Tuesday, May 3, 2016

Constitution Series Part 28: Article VII and Signatures (President, Delaware)

With the structure and powers of the government established, as well as a way to edit this Constitution, there's just one more thing to do: establish how this Constitution will be adopted by the states.

ARTICLE VII
The Ratification of the Conventions of nine States, shall be sufficient for the Establishment of this Constitution between the States so ratifying the Same.
For the Constitution to take effect, nine of the states needed to ratify it (basically, two-thirds of them, rounded up). This was itself a departure from the Articles of Confederation, which required unanimous consent for even an amendment. As such, the legality of having the Constitution take effect with only the approval of nine states was controversial, though ultimately all of the original colonies ratified the Constitution within a few years anyway.

It took less than a year for the Constitution to be ratified by the requisite nine states after it was finalized in September 1787. The first Congress and President came into office in 1789, about a year before Rhode Island became the last state to ratify the Constitution on May 29, 1790. Technically, any state that did not ratify the Constitution was not a part of the United States, and by ratifying it they were admitting themselves into the Union.

Honestly, it's incredibly impressive that the states ratified the Constitution as quickly as they did. The ratification debates were heated and intense. The Federalists (pro-Constitution) and Anti-Federalists (anti-Constitution) groups debated in the ratification conventions of each state. The Federalist Papers, which inform much of what scholars and lawyers understand about the meaning of the Constitution, were written in an attempt to convince the states that the Constitution was an important improvement over the Articles of Confederation while demonstrating how the new government would protect its people from tyranny. The Papers were, in fact, an argument against the Anti-Federalists, and the fact that they're still referred to today when interpreting the Constitution is kind of an unforeseen bonus.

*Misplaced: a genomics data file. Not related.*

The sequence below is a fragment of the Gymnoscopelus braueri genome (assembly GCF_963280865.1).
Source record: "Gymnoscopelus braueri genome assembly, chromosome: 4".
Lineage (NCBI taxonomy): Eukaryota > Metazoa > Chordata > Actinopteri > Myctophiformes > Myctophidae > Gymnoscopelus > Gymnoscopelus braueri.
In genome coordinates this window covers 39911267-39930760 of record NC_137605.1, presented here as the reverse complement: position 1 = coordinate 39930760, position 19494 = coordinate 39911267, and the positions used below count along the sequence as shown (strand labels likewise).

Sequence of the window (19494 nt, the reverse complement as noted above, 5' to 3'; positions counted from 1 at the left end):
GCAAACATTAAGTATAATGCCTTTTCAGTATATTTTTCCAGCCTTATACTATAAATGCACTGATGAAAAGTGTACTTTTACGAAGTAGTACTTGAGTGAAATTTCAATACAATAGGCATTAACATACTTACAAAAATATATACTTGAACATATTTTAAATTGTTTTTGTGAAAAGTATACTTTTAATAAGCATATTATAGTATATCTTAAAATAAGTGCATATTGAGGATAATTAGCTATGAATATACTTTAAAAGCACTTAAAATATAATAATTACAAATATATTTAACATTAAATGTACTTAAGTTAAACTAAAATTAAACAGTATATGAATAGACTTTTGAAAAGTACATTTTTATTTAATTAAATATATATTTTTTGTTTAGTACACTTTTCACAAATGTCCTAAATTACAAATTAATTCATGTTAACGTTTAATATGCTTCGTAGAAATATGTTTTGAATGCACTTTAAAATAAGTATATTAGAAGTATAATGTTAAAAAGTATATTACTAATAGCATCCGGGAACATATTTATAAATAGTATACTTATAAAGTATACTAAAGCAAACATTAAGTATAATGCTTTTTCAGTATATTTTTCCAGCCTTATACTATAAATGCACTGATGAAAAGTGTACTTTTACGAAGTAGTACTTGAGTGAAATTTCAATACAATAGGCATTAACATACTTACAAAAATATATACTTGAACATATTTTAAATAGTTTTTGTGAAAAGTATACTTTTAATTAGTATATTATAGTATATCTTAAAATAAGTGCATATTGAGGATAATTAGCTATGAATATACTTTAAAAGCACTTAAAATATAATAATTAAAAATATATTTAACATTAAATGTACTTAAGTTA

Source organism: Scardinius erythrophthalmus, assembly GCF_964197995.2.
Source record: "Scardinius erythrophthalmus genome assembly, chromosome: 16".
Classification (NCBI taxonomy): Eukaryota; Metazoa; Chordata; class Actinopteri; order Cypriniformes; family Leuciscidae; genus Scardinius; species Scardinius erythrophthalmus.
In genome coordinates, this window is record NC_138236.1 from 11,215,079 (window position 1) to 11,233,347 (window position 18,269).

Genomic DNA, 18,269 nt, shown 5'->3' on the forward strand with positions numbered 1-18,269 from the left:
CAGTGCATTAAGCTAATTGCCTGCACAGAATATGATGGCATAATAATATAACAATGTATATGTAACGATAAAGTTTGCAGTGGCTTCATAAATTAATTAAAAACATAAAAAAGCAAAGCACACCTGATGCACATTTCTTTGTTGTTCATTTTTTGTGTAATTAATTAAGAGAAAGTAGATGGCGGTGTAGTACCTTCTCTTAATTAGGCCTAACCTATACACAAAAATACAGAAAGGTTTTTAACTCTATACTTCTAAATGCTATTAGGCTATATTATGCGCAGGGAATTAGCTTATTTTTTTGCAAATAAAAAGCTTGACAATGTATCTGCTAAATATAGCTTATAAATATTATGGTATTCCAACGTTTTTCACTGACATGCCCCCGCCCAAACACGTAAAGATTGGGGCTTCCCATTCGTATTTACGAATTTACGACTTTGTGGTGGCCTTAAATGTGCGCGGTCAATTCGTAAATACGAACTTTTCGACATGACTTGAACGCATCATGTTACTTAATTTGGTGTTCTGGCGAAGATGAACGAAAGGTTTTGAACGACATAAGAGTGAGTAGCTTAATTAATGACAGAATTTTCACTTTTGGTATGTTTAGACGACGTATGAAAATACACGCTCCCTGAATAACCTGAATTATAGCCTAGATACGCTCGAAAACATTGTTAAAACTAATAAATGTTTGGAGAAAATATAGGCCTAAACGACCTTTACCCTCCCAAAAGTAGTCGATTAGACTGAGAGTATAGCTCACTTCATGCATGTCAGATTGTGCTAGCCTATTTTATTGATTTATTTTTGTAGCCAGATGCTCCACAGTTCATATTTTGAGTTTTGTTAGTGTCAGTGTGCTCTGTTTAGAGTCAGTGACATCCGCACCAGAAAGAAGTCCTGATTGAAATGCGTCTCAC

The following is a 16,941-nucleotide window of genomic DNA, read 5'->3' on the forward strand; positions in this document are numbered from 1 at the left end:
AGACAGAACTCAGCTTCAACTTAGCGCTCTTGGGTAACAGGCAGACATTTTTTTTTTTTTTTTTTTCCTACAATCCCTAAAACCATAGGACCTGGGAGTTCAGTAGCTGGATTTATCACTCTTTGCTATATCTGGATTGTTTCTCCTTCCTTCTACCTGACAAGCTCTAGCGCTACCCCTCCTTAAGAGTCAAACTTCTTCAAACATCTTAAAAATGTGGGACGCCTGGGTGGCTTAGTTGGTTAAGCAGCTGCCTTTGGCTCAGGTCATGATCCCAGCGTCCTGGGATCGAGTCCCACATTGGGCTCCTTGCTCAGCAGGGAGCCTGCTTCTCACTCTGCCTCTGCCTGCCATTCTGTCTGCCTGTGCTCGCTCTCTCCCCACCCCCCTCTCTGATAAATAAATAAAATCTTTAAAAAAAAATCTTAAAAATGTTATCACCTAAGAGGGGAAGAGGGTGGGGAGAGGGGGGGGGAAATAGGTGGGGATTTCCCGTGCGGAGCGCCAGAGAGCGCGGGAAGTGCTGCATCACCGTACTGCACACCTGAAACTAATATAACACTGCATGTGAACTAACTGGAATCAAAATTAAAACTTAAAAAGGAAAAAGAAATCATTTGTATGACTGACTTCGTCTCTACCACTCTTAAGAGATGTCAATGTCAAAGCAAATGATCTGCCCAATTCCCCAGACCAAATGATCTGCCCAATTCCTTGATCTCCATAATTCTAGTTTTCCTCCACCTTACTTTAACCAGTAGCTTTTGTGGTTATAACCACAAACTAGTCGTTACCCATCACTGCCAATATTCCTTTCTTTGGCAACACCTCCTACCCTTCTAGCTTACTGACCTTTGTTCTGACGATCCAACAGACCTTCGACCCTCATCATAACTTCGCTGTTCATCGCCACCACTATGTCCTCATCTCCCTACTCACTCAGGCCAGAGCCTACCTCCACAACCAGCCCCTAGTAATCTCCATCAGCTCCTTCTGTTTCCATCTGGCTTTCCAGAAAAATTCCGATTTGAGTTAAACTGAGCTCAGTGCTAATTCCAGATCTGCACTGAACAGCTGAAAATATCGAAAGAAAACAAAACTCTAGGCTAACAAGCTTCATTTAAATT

The way the Constitution was to be ratified was also unique. Obviously the Congress under the Articles of Confederation couldn't be trusted to ratify it; could they be trusted to ratify a document that would dissolve the very government they ran? Likewise, state legislatures couldn't be trusted to ratify the document, as the Constitution was in many ways going to reduce their power.

Rather, the Congress passed the Constitution to the states, whose legislatures passed the Constitution on to a convention of citizens meant to represent the state's people as a whole. It was in these conventions where the arguments for and against the Constitution made a difference, and it was these conventions that, one by one, ratified the Constitution.

SIGNATURES
done in Convention by the Unanimous Consent of the States present the Seventeenth Day of September in the Year of our Lord one thousand seven hundred and Eighty seven and of the Independance of the United States of America the Twelfth In witness whereof We have hereunto subscribed our Names,
It was thought to be very important that the signers of the Constitution present a united front as supporters of this document they created. By suggesting that the Constitution was created unanimously by the states present (the only one not represented at all was Rhode Island, the last to ratify the Constitution), it suggests that it represents the interests of every state involved.

That said, not all of the attendees of the Constitutional Convention actually signed the Constitution. Three of them (George Mason, Edmund Randolph, and Elbridge Gerry) refused to sign out of protest, and they went on to be staunch Anti-Federalists. Likewise, some delegates (including all of New York's delegates except for Alexander Hamilton) abandoned the proceedings in similar protest long before the signing. And still others simply tired of the proceedings and went home before the end.